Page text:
Take the night off from making dinner and support your community at the fourth annual Soup for a Cause.
Volunteers of America Northern Rockies will host its yearly fundraiser, Soup for a Cause, from 5-7 p.m. Thursday, Nov. 7, at Central States Fairground Fine Arts Buildings in Rapid City. Tickets at the door are $30 per family, $15 per adult or $5 per child. Kids age 5 and younger eat free. Tickets can be purchased in advance for $25 per family, $10 per adult at the Volunteers of America office, 111 New York St. All proceeds help people in need in Rapid City and western South Dakota.
“People can come and go. It’s like a community potluck. You bring your kids after football practice or whatever you have going on, and you come and enjoy a bowl of soup with your friends and neighbors,” said Kelly Folsom, advancement specialist for Volunteers of America. “We have walls and walls of soup, generally 30 to 40 soups, and they’re fantastic.”
Soups and desserts are made and donated by restaurants, churches and other organizations and volunteers, Folsom said. More donations of food are needed for the event. Anyone who would like to donate soup or dessert can contact Folsom at 415-0907 by Nov. 1.
The soups will be served in a unique variety of bowls that people can take home as souvenirs. Donations of soup bowls are welcome by Nov. 1. Contact Folsom for information.
“The bowls are donated by community partners and they’re eclectic bowls from all over the community,” Folsom said.
Soup for a Cause will include entertainment by Sequoia Crosswhite, a musician who plays original contemporary hip-hop and rock on guitar and Lakota flute. A separate children’s area will offer carnival games and a selection of kid-friendly soups, Folsom said.
Volunteers of America is a national, nonprofit faith-based organization that empowers those in need to rebuild and live healthier lives. This year’s Soup for a Cause has a goal to raise $40,000. That money specifically supports five VOA programs that aid some of the most vulnerable people in the Black Hills and western South Dakota.
Mommy’s Closet is a crisis resource provider for children younger than age 5. It’s a diaper pantry where families in need can obtain diapers. Mommy’s Closet also distributes diapers to other community partners to disperse to families.
Camp POSTCARD, which just finished its second year, is a youth leadership and empowerment camp. POSTCARD stands for Peace Officers Striving To Create And Reinforce Dreams. School resource officers select fifth and sixth grade kids to attend the camp, which offers a mix of outdoor activities, mentorship and leadership training. The campers are kids who are in need of positive life experiences, Folsom said. The program works with schools in Rapid City, Custer, Hill City, Douglas school district, Sturgis, Spearfish, Whitewood and the Belle Fourche area.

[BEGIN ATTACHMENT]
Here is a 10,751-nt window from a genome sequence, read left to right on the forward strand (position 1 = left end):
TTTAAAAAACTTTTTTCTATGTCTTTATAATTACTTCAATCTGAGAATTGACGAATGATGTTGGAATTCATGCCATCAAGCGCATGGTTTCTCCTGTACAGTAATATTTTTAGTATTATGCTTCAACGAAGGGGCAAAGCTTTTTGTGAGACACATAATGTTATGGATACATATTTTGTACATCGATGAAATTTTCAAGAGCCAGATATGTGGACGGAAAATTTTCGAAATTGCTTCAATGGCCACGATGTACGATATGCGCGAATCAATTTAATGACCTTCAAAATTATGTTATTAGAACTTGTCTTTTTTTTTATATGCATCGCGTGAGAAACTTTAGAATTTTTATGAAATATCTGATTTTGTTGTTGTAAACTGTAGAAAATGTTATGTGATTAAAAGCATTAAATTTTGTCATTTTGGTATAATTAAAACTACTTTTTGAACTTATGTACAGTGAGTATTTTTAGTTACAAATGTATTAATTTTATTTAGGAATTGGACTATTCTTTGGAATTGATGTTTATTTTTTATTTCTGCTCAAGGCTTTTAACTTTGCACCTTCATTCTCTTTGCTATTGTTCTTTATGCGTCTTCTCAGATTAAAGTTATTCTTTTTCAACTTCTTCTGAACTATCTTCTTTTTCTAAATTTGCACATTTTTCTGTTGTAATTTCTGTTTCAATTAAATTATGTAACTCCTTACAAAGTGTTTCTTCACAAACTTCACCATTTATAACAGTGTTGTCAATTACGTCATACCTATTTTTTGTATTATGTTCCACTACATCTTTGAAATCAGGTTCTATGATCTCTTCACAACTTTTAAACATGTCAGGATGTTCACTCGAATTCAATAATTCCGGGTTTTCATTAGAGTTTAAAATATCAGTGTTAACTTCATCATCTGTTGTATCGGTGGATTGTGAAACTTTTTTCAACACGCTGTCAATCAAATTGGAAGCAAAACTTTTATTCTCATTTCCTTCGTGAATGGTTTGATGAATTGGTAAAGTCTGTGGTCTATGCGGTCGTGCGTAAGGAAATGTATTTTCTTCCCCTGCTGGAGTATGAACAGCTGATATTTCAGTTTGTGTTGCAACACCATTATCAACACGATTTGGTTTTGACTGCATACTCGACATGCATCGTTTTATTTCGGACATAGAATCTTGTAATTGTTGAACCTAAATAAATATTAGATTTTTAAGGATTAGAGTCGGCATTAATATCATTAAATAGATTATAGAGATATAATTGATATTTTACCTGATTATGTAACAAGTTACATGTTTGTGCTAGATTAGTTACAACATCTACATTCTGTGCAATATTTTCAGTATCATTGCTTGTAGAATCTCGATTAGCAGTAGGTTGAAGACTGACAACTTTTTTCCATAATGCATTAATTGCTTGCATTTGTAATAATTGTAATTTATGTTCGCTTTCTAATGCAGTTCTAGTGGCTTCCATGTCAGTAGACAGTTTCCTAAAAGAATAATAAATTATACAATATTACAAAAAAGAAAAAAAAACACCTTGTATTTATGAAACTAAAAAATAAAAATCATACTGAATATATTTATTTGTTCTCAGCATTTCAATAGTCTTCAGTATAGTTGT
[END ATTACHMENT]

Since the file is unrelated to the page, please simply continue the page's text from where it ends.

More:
“We keep growing every year,” Folsom said. “What we’re hoping to do is, by getting them in fifth and sixth grade, with positive mentorship they will see officers as resources and not as somebody there to get them in trouble.”
Mommy’s Closet and Camp POSTCARD are funded exclusively by Volunteers of America.
Veterans Outreach provides case management, a day center used by 175 veterans a week, and transportation services to Fort Meade and the VA Medical Center in Hot Springs.
HIV Prevention provides education to high-risk youth and adults who are in treatment centers or incarcerated in the Rapid City area. Counseling, testing and referral services help low-income individuals become aware of their HIV status and learn how to reduce risky behaviors that contribute to spreading or contracting HIV.
“We (deal with) all active HIV cases in West River,” Folsom said. “We have about 125 people on our caseload living with HIV and most are in Pennington County. … The highest-risk group are heterosexuals who are intravenous drug users.”
Ryan White Care Act is a federal program that provides medical case management, Folsom said. Volunteers of America has a nurse who helps with that care.
“It’s in everyone’s best interest for people living with an infectious disease to be in care,” Folsom said. “Stigma keeps people from getting tested and seeking treatment, but it doesn’t stop the disease. Awareness is what we’re working on now. … Treatments are improving. You can live a long and healthy life; that’s our goal.”